1. Binary and ternary gas mixtures with temperature enhanced diffuse glow discharge characteristics for use in closing switches

    DOEpatents

    Christophorou, L.G.; Hunter, S.R.

    1988-06-28

    An improvement to the gas mixture used in diffuse glow discharge closing switches is disclosed which includes binary and ternary gas mixtures which are formulated to exhibit decreasing electron attachment with increasing temperature. This increases the efficiency of the conductance of the glow discharge and further inhibits the formation of an arc. 11 figs.

  2. LABORATORY ASSESSMENT OF THE PERMEABILITY AND DIFFUSION CHARACTERISTICS OF FLORIDA CONCRETES: PHASE II. FIELD SAMPLES AND ANALYSES

    EPA Science Inventory

    The report gives results of a study to: (1) establish the capability of measuring concrete's permeability and diffusivity, (2) measure these parameters in a small sampling of the typical types of Florida concrete, and (3) if possible, correlate the physical parameters of the conc...

  3. Diffusion coefficient of an inclusion in a liquid membrane supported by a solvent of arbitrary thickness

    NASA Astrophysics Data System (ADS)

    Seki, Kazuhiko; Ramachandran, Sanoop; Komura, Shigeyuki

    2011-08-01

    The diffusion coefficient of an inclusion in a liquid membrane is investigated by taking into account the interaction between membranes and bulk solvents of arbitrary thickness. As illustrative examples, the diffusion coefficients of two types of inclusions, a circular domain composed of fluid with the same viscosity as the host membrane and that of a polymer chain embedded in the membrane, are studied. The diffusion coefficients are expressed in terms of the hydrodynamic screening lengths, which vary according to the solvent thickness. When the membrane fluid is dragged by the solvent of finite thickness, via stick boundary conditions, multiple hydrodynamic screening lengths together with the weight factors to the diffusion coefficients are obtained from the characteristic equation. The conditions for which the diffusion coefficients can be approximated by the expression including only a single hydrodynamic screening length are also shown.

  4. Diffusion of subsidized ACTs in accredited drug shops in Tanzania: determinants of stocking and characteristics of early and late adopters

    PubMed Central

    2013-01-01

    Background Many households in sub-Saharan Africa utilize the private sector as a primary source of treatment for malaria episodes. Expanding access to effective treatment in private drug shops may help reduce incidence of severe disease and mortality. This research leveraged a longitudinal survey of stocking of subsidized artemisinin combination therapies (ACTs), an effective anti-malarial, in Accredited Drug Dispensing Outlets (ADDOs) in two regions of Tanzania. This provided a unique opportunity to explore shop and market level determinants of product diffusion in a developing country retail market. Methods 356 ADDOs in the Rukwa and Mtwara regions of Tanzania were surveyed at seven points between Feb 2011 and May 2012. Shop level audits were used to measure the availability of subsidized ACTs at each shop. Data on market and shop level factors were collected during the survey and also extracted from GIS layers. Regression and network based methodologies were used. Shops classified as early and late adopters, following Rogers’ model of product diffusion, were compared. The Bass model of product diffusion was applied to determine whether shops stocked ACTs out of a need to imitate market competitors or a desire to satisfy customer needs. Results Following the introduction of a subsidy for ACTs, stocking increased from 12% to nearly 80% over the seven survey rounds. Stocking was influenced by higher numbers of proximal shops and clinics, larger customer traffic and the presence of a licensed pharmacist. Early adopters were characterized by a larger percentage of customers seeking care for malaria, a larger catchment and sourcing from specific wholesalers/suppliers. The Bass model of product diffusion indicated that shops were adopting products in response to competitor behavior, rather than customer demand. Conclusions Decisions to stock new pharmaceutical products in Tanzanian ADDOs are influenced by a combination of factors related to both market competition and customer demand, but are particularly influenced by the behavior of competing shops. Efforts to expand access to new pharmaceutical products in developing country markets could benefit from initial targeting of high profile shops in competitive markets and wholesale suppliers to encourage faster product diffusion across all drug retailers. PMID:24350611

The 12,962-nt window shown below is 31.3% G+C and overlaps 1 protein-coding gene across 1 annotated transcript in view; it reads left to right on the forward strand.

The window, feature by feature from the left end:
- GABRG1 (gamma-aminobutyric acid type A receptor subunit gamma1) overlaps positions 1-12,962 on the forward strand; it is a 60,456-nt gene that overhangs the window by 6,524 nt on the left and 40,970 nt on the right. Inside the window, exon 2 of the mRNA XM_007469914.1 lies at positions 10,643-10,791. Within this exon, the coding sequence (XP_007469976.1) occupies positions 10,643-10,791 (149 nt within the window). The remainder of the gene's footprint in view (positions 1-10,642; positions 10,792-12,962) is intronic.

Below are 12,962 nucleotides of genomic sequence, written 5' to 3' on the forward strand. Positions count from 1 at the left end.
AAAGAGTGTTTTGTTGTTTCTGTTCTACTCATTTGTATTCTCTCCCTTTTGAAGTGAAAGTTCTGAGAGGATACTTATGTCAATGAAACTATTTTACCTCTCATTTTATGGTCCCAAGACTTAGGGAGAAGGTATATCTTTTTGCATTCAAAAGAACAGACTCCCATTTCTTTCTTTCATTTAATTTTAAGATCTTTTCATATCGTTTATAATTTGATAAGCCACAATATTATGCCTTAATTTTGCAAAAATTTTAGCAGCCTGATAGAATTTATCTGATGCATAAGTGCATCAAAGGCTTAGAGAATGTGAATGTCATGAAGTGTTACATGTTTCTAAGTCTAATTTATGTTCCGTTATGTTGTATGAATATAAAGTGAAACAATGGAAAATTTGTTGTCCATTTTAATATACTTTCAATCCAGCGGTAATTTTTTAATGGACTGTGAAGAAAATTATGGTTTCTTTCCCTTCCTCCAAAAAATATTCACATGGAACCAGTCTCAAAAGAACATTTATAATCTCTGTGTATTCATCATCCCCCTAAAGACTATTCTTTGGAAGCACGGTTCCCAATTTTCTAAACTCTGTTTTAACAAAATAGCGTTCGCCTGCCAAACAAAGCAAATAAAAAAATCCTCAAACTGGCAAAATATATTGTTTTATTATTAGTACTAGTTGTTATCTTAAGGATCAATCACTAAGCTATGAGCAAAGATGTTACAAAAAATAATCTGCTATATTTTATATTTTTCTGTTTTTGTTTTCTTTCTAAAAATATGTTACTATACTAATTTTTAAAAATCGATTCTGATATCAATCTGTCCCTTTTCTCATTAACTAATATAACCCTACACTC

5. Biofouling of Polymer Hydrogel Materials and its Effect on Diffusion and Enzyme-Based Luminescent Glucose Sensor Functional Characteristics

    PubMed Central

    Roberts, Jason R.; Park, Jaebum; Helton, Kristen; Wisniewski, Natalie; McShane, Michael J.

    2012-01-01